. . . .
    (3) fraud (whether heretofore denominated intrinsic or extrinsic), misrepresentation, or other misconduct of an adverse party.
    . . . .
    (8) any reason justifying relief from the operation of the judgment, other than those reasons set forth in sub-paragraphs (1), (2), (3), and (4).

T.R. 60(B) (emphasis added). We find sub-paragraph (3) to be determinative.
    Allstate argues that the letters from the Watsons' lawyer mislead it into believing that it need not answer the complaint until March 31, 1999. Emphasizing Smith v. Johnston and Fire Ins. Exch. v. Bell, 643 N.E.2d 310 (Ind. 1994), Allstate urges that, considering the representations in the letters from the Watsons' lawyer, the default judgment was prejudicial to the administration of justice and constitutes misconduct warranting relief under Trial Rule 60(B)(3).
    The Watsons contend that the letter was not intended to mislead or defraud. However, the Watsons' main response is directed to Allstate's alternative argument of excusable neglect under Rule 60(B)(1). The Watsons argue that the trial court did not abuse its discretion and that, if Allstate was confused in any way, it should have inquired of the Watsons' counsel regarding the deadline for filing the complaint.
    In Smith, this Court set aside a default judgment where the plaintiff's attorney obtained it without notifying counsel known to be representing the adverse party. 711 N.E.2d at 1264-65. Acknowledging that the conduct of the plaintiff's attorney was in technical compliance with the Trial Rules, we found it unacceptable under the Rules of Professional Conduct. We emphasized "the overriding considerations of confidence in our judicial system and the interest of resolving disputes on their merits," id. at 1262, and declared:
[L]awyers' duties are found not only in the specific rules of conduct and rules of procedure, but also in courtesy, common sense and the constraints of our judicial system. As an officer of the Court, every lawyer must avoid compromising the integrity of his or her own reputation and that of the legal process itself.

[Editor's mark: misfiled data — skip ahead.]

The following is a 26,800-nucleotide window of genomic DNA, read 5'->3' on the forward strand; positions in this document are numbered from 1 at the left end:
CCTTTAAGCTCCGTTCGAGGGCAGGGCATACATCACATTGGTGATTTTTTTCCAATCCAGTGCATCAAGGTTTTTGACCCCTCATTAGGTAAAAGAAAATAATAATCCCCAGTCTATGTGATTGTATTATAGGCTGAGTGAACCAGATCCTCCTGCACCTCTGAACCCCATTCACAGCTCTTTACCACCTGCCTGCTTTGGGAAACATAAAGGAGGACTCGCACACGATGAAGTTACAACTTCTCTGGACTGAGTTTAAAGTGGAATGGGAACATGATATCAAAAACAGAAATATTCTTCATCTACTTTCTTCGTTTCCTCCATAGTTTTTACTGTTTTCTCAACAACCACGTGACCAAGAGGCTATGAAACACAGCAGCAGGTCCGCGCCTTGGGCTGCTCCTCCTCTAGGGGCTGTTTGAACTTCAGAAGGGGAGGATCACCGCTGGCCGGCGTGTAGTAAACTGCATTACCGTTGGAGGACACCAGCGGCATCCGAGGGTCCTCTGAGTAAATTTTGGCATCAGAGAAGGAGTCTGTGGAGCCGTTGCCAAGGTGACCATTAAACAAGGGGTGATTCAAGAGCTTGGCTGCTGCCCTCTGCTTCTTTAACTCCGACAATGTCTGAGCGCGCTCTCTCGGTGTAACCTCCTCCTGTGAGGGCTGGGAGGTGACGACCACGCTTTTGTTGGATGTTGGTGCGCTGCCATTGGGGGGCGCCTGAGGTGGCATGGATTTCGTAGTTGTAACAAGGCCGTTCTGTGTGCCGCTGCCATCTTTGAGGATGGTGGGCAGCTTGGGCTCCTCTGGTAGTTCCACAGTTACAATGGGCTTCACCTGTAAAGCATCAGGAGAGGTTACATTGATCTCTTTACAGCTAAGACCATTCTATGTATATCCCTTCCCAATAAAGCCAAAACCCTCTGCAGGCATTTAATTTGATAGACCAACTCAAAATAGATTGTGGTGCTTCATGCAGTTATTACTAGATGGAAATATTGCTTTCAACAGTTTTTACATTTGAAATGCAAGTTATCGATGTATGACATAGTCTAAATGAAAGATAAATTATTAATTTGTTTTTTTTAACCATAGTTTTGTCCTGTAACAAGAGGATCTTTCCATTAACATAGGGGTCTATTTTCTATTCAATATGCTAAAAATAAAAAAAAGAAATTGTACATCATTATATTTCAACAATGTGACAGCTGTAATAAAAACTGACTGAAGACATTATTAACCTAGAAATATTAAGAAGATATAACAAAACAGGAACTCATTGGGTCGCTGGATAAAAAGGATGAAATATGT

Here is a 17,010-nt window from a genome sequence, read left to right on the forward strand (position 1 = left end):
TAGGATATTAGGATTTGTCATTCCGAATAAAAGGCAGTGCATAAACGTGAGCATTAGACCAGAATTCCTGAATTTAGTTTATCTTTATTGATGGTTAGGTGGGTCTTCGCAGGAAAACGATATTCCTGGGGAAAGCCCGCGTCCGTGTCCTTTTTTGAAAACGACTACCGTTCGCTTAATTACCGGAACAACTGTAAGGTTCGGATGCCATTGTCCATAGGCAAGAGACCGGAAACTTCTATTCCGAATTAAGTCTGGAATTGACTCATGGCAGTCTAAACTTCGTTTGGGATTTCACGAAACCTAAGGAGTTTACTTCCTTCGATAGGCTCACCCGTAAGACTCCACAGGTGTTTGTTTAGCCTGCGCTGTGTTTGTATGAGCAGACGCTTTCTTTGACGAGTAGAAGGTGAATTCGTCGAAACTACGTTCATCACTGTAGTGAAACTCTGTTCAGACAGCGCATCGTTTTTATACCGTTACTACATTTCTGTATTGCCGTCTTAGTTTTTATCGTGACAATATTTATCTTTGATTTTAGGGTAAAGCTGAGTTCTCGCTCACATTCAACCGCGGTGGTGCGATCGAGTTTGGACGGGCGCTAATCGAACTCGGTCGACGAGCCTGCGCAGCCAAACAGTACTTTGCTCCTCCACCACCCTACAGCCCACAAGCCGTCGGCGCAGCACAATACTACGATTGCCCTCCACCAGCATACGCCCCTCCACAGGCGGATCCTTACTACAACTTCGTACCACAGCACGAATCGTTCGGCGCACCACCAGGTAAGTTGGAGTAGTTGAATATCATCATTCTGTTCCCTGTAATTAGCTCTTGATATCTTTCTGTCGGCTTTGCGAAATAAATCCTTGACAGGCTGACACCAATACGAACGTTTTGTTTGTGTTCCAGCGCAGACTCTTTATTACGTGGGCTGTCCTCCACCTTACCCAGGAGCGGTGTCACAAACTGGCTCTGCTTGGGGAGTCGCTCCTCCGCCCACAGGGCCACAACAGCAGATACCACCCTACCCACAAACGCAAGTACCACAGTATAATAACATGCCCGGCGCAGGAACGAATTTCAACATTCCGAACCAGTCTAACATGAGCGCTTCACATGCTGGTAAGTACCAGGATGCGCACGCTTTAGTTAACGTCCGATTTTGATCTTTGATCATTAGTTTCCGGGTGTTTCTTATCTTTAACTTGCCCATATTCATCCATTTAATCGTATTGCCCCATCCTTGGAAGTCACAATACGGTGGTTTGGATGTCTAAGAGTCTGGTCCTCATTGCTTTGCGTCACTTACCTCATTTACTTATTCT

Id. at 1264. We noted that Rule 8.4(d) of the Indiana Rules of Professional Conduct "explicitly states that it is professional misconduct for a lawyer to engage in conduct that is prejudicial to the administration of justice," and concluded that the default judgment was obtained by such actions. Id.
    In Bell, this Court explored the obligation of an attorney for truthfulness in the context of an alleged misrepresentation of insurance limits to opposing counsel, and we stated:
The reliability and trustworthiness of attorney representations constitute an important component of the efficient administration of justice. A lawyer's representations have long been accorded a particular expectation of honesty and trustworthiness.

643 N.E.2d at 312. We similarly declared, "The law should promote lawyers' care in making statements that are accurate and trustworthy and should foster the reliance upon such statements by others." Id. at 313.
    These principles directly apply to the present case. After filing the complaint, the Watsons' attorney explicitly assured Allstate that he would not seek a default judgment while negotiations were pending and, should they break down, he would give adequate time for Allstate's counsel to respond. In a later letter, the Watsons' attorney presented a further settlement demand, declaring that it would remain open until March 31, 1999. Contrary to his representations, however, the attorney took a default judgment on March 19, 1999. Notwithstanding our deference to the sound discretion of the trial court in these matters, the circumstances presented here compel us to conclude that the trial court should have granted Allstate's motion for relief from the default judgment. We find that Allstate has clearly established grounds which justify setting aside the default judgment pursuant to Trial Rule 60(B)(3).
    In addition to establishing one of the grounds for relief under Ind.Trial Rule 60(B), a party seeking to set aside a default judgment has to make a prima facie showing of a meritorious defense. Smith, 711 N.E.2d at 1265. Accompanying Allstate's motion for relief from judgment was the affidavit of an experienced insurance adjuster asserting that there were "genuine issues of liability in that the primary tortfeaser slid on ice into the path of the plaintiff and there is the defense of sudden emergency as a defense to the charges of negligence." See footnote Record at 24. The Watsons do not dispute this claim.
    We reverse the trial court's denial of Allstate's motion for relief from default judgment. This cause is remanded to vacate the default judgment and for further proceedings.
    SHEPARD, C.J., and SULLIVAN, BOEHM, and RUCKER, JJ., concur.


Footnote: An affidavit that provides only slight evidentiary support for a claim of a meritorious defense has been held sufficient to establish a prima facie showing. See McDermitt v. Logan, 698 N.E.2d 331, 335 (Ind. Ct. App. 1998).